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This Dominican friar made the best of a very bad situation

Tommaso Campanella

Francesco Cozza | Public Domain

Ray Cavanaugh - published on 09/02/21

Tommaso Campanella lived a rather long life that was anything but easy, and left an interesting legacy.

Described as “one of the most important philosophers of the late-Renaissance,” he has remained a rather obscure figure, perhaps because most of the existing information about him appears in the Italian language.

Tommaso Campanella was born as Giovanni Domenico Campanella in Calabria, the southernmost region of mainland Italy. Coming from a disadvantaged background, he emerged as something of a “child prodigy.” At age 14, he took the name “Tommaso” (in honor of Thomas Aquinas) when he entered the Dominican order.

He began receiving formal instruction in philosophy and theology. Though plenty studious, he was not always an obedient scholar. As he entered adulthood, his questioning mind and bold disposition led him to explore and, in some cases, broadcast his support for controversial works and viewpoints (such as the teachings of Bernardino Telesio, who contradicted the more-established philosophy of Aristotle).

By 1594, Campanella had strayed far enough from Dominican orthodoxy that he fell under the piercing scrutiny of the Inquisition. It could have been much worse: The Inquisition sentenced him to about two years of confinement. Upon his release, he was ordered to go back to Calabria.

Returning to his home region, Campanella proceeded to find a whole new world of trouble. Playing a major role in a conspiracy against the ruling Spanish government, he eventually faced charges of heresy and rebellion.

Narrowly avoiding a death penalty, he instead received a sentence of life imprisonment. Many would have preferred the first option, especially when considering that part of his punishment regimen consisted of sessions on the “rack” – in which the victim, with arms bound behind the back, is tied to a pulley, then elevated, then dropped. This procedure forces the shoulders to dislocate violently: The word “torture” is no exaggeration here. He was also subjected to the “vigil,” in which captors inflict extreme sleep deprivation on prisoners.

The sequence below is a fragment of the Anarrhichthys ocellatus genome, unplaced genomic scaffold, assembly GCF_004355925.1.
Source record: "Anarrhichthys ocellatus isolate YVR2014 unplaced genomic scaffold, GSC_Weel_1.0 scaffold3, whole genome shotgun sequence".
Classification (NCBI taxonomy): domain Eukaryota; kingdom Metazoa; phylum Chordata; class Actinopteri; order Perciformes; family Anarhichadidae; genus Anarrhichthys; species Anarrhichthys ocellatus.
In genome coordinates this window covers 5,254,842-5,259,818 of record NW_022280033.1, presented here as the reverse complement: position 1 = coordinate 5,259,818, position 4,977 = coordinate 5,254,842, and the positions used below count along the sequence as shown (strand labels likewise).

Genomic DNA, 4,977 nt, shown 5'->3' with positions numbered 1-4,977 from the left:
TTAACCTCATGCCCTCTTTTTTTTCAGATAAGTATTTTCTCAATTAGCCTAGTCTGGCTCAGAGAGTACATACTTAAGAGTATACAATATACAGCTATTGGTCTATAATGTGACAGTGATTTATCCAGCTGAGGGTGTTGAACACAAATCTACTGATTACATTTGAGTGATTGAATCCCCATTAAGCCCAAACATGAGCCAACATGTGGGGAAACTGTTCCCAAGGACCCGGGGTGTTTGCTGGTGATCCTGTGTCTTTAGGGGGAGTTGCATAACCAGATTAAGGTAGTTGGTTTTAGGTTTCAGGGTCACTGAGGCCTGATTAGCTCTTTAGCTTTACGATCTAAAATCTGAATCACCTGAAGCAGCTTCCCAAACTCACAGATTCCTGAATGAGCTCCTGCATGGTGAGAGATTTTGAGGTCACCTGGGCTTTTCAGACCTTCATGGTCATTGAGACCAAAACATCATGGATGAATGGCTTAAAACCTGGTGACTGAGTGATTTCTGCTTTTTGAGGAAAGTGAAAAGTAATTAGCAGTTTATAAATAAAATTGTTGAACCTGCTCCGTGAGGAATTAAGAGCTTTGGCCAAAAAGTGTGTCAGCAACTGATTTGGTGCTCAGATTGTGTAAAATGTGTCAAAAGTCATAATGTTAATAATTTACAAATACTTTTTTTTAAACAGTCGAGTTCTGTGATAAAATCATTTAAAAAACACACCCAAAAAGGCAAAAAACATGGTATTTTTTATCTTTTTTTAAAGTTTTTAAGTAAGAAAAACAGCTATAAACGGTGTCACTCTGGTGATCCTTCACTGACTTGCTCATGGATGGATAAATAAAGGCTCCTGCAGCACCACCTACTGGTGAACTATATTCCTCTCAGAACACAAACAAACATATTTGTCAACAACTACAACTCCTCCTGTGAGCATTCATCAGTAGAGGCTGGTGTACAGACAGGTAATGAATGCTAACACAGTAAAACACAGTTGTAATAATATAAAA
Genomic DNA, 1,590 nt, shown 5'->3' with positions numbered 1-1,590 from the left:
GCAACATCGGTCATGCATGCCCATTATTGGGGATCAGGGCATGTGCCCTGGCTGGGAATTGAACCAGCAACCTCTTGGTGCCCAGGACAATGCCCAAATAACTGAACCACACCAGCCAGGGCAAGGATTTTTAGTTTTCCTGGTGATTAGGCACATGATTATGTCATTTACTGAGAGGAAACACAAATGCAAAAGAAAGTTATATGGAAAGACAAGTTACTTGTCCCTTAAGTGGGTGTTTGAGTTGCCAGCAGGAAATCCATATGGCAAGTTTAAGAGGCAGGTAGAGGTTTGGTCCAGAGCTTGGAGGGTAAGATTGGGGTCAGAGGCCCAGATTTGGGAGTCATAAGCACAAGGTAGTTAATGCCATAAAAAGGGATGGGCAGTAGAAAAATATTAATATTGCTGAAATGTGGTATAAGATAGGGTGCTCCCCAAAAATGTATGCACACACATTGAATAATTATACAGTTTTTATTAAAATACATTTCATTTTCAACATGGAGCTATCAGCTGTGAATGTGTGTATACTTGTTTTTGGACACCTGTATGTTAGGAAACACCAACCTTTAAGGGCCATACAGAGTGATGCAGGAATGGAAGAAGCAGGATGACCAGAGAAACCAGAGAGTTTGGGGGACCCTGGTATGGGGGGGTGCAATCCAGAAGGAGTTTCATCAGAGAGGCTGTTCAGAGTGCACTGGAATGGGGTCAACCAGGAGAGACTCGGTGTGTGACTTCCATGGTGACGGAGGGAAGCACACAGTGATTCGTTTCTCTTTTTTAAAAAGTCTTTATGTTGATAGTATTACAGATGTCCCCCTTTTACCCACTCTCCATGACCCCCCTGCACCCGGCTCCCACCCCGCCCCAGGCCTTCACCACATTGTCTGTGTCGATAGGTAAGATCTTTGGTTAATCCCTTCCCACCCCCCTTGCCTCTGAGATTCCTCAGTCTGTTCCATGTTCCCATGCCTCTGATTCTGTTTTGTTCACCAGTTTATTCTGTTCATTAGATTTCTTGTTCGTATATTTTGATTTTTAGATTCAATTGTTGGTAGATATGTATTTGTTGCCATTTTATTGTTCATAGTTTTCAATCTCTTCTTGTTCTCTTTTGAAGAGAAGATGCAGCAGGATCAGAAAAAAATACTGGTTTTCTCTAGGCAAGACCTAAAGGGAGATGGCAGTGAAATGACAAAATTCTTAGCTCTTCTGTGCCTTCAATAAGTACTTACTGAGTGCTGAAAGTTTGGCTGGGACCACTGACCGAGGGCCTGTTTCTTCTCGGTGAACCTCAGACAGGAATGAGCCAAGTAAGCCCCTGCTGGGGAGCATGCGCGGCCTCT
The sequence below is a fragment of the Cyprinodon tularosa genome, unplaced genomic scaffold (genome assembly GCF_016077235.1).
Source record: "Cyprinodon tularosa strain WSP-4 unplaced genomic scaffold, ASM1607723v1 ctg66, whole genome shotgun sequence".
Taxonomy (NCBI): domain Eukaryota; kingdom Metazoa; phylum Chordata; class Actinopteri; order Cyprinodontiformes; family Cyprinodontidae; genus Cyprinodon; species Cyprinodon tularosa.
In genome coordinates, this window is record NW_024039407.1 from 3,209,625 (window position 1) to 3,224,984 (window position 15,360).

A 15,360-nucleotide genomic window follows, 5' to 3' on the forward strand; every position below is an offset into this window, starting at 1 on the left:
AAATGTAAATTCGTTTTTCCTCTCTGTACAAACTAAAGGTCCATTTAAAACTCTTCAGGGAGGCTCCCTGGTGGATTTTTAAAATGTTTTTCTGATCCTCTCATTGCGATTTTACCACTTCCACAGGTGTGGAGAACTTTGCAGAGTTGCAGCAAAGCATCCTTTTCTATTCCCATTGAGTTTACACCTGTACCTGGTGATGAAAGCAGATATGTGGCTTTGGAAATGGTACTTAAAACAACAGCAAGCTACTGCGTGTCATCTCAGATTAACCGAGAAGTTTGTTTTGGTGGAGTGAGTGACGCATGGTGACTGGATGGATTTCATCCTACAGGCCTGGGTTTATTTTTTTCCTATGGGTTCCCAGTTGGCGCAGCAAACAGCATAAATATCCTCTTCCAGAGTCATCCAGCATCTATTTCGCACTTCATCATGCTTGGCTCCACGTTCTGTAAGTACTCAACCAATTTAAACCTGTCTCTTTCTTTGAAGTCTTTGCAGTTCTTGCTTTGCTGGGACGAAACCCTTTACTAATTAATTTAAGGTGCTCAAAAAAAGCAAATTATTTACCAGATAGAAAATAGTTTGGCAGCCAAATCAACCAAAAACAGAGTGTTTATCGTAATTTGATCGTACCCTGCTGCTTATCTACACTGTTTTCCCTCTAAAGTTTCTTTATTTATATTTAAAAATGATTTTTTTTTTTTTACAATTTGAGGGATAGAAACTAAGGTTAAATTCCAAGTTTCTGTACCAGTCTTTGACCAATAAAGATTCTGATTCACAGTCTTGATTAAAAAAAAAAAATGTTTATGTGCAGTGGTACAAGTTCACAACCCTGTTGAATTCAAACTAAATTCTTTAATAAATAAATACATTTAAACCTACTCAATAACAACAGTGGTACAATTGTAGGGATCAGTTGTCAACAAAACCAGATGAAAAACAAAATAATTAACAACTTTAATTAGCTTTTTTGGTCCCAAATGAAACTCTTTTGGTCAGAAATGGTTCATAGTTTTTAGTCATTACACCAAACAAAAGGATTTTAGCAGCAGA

Under these horrendous conditions, Campanella wrote prolifically – maintaining correspondence with his era’s leading thinkers and authoring such titles as Atheismus triumphatus (Atheism Conquered) and The Monarchy of Spain. He also produced his most famous volume, The City of the Sun, about a utopian society where the government is theocratic, all property is communal, and all occupations command equal respect (the only sources of disdain are idleness and pretensions to nobility).

Campanella was befriended by a German scholar, Caspar Schoppe, who visited him in prison and helped circulate his written works, such as The City of the Sun, which appeared in the Latin language at a Frankfurt printing house in 1623.

By that time, Campanella, still imprisoned, was busy giving his written support to Galileo Galilei (the two had personally met as young men in 1592), who was mired in controversy for supporting Copernican heliocentrism.

Upon spending 27 years in captivity, Campanella finally caught a break: Pope Urban VIII, appealing directly to the Spanish King Philip IV, was able to secure his freedom.

Campanella left prison on May 15, 1626. At that point, he was age 57 and had spent the vast majority of his adulthood as a mistreated prisoner. He later resided in Rome, where he served as the papal adviser on astrological matters. This position was dissolved, however, when Urban VIII grew concerned that others in the Church hierarchy might view his star-alignment consultations with Campanella as heretical, superstitious pursuits.

In 1634, a new political conspiracy in Campanella’s turbulent home region risked returning him to prison for the rest of his life. However, through the assistance of a friendly local cardinal and French ambassador, he was able to successfully flee to France.

There he found rather comfortable circumstances – Cardinal Richelieu gave him political protection, and King Louis XIII gave him a considerable allowance. To show his gratitude, Campanella wrote a poem commemorating the birth of Louis XIV, the future “Sun King.” (Campanella was a rather active composer of sonnets, and centuries later the British poet J.A. Symonds would publish a translated volume of his poetical works.)

Having spent his final years in the Dominican monastery on Saint-Honoré in Paris, Campanella died on May 21, 1639, at age 70.

Never the easiest man to get along with, Campanella had a temperament which “led him into the expression of views offensive to many of the older and newer schools alike.” But his resilience was seemingly indomitable. Amid decades of incarceration and repeated torture, he wrote things that far outlasted anything his tormentors could inflict.

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